Release Date: Apr 30, 2013
Record label: Fat Possum
Genre(s): Pop/Rock, Alternative/Indie Rock, Punk/New Wave, Proto-Punk, American Punk
How many second chances does Iggy Pop get? The singing Stooge nabs another with this robust studio resurrection of his alliance with guitarist James Williamson, the axis behind the Stooges' 1973 lethal-glam classic, Raw Power, and the battered jewels on the 1977 Pop-Williamson set, Kill City. Ready to Die more resembles the latter, not just in the lower acoustic gear of "Unfriendly World" and "The Departed," a homage to the late Stooge Ron Asheton, but in the meaty brawling-Stones thrust of "Burn," "Job," "Gun" and the lascivious "DD's." Iggy is, as you can tell, in blunt fuck-you and just-try-to-kill-me form – the reason, of course, he gets all these chances. .
It should be clear by now that Iggy & The Stooges can’t be judged against anything else going on in music. Iggy is an incorrigible force of nature, growing old disgracefully; deft juggernaut Scott Asheton is rock’s most underrated drummer; James Williamson remains a master of the stun guitar. Though things can never be the same after Ron Asheton’s death buried The Stooges in 2009, this Raw Power-descended incarnation is hell-bent on keeping that invaluable spirit at napalm level while, for the first time, acknowledging time’s passing.
Ready to Die arrives with none of the heady expectations of The Weirdness, the 2007 comeback that found Iggy Pop and the Asheton Brothers, aided by the sturdy Mike Watt, attempting to re-create some of the madness of Funhouse. For a variety of reasons it didn't work, but it wasn't so much an embarrassment as it was, well, weirdness, from a band weighed down more by its own ongoing internal tensions than its legacy. A little over a year after its release, Ron Asheton died and the group did what they did last time they were hanging by a thread: they brought in guitarist James Williamson.
Iggy Pop’s last two albums (2009’s ‘Préliminaires’ and 2012’s ‘Aprés’) were jazz-based records with lyrics sung in French. Both were passed over by most, because funnily enough some people don’t think jazz albums with lyrics sung in French by the 66-year-old frontman are essential listens. ‘Ready To Die’, Iggy’s first album with The Stooges since 2007’s ‘The Weirdness’, is a different beast, and much more like the balls-on-the-board gutter-rock that made his name.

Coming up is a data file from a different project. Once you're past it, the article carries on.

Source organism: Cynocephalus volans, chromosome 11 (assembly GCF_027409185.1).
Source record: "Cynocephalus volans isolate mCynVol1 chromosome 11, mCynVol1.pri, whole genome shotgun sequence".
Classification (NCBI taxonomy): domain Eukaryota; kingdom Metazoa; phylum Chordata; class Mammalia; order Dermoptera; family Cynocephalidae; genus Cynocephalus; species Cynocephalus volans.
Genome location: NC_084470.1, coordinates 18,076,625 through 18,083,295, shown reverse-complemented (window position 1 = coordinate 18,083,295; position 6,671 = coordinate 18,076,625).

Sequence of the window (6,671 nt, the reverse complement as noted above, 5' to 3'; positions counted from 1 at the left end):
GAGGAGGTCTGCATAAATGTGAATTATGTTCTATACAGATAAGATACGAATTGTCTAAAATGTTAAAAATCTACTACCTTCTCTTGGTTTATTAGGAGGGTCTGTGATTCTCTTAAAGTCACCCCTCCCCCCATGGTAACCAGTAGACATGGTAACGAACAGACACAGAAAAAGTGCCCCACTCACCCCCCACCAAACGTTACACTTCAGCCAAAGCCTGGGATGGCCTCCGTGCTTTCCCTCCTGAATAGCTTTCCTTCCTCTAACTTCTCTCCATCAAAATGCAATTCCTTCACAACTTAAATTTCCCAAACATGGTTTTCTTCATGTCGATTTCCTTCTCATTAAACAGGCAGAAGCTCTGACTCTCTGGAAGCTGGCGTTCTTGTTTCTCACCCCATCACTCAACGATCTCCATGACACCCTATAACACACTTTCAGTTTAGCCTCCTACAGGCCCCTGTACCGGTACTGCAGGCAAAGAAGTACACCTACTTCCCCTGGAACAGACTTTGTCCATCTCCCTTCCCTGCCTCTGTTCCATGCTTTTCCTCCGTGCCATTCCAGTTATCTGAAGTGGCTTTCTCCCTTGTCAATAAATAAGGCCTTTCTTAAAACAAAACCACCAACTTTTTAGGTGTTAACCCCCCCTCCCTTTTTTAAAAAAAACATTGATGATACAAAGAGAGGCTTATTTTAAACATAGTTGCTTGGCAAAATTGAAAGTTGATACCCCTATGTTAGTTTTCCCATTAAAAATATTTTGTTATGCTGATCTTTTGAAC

With six years to reflect, the fact of the matter is 2007's Stooges comeback album The Weirdness really wasn't that bad. While it certainly did not rise to the phenomenal heights of The Stooges, Fun House or Raw Power, saying that it fell short of those albums is basically saying that The Weirdness was not one of the absolute greatest albums ever made. Well, duh.
Whether you choose to view Ready to Die as the fifth Stooges album or the second album by Iggy and the Stooges, the element calling such a basic fact as the group’s name into question is clear. This is the first album released under “the Stooges” banner to not include Ron Asheton (AKA: Rock Action). Serving as guitarist on the debut and sophomore Stooges records, then demoted to bassist for the first to feature Iggy’s name before the rest of the band’s, then back to guitarist for the group’s underwhelming 2007 reunion record The Weirdness, Asheton was as crucial to the band’s sound — some would say more so — as their unhinged frontman’s vocals, misanthropic yet cocky lyrics and subversive stage presence.
Iggy & The Stooges don't have a history of going quietly into the night. After all, their original incarnation self-destructed in a blaze of heroin and recrimination, with 30 years passing before its members occupied a stage as The Stooges again. Many thought the band's reunion would then be curtailed by the untimely death of Stooges founding member Ron Asheton in 2009.
Despite its title, Iggy And The Stooges’ fifth studio album shows the band is still very much alive and kicking. Ready To Die does not have the ‘wow’ factor of the comeback which Iggy Pop’s erstwhile collaborator and friend David Bowie recently made with The Next Day. But it is much stronger than their previous disappointing album The Weirdness (2007), and at times even recalls their creative heyday in the late ’60s and early ’70s.
This definitely ranks among the top five best albums recorded by The Stooges. That’s because they’ve only recorded five. It had some promise, with Raw Power guitarist James Williamson back in the fold, but this record is just no fun. Iggy Pop, who still kills it live, is too gloomy on “The Departed,” too canny on “Gun.” The Stooges reach for their early oeuvre on the opener, “Burn”—but that workout leaves them exhausted for the rest of the record, requiring them to take a breather on three acoustic songs.
The cover finds proto-punk icon and advertiser of insurance Iggy Pop, 66, wearing a belt of dynamite, lined up in a gunman's crosshairs. The album is called Ready to Die. Even allowing for the Stooges' historical reputation as some of the most unwholesome reprobates around whom electric guitars have ever been slung, one assumes they must have at least briefly considered withdrawing this album's artwork, given the events in Boston the week before last.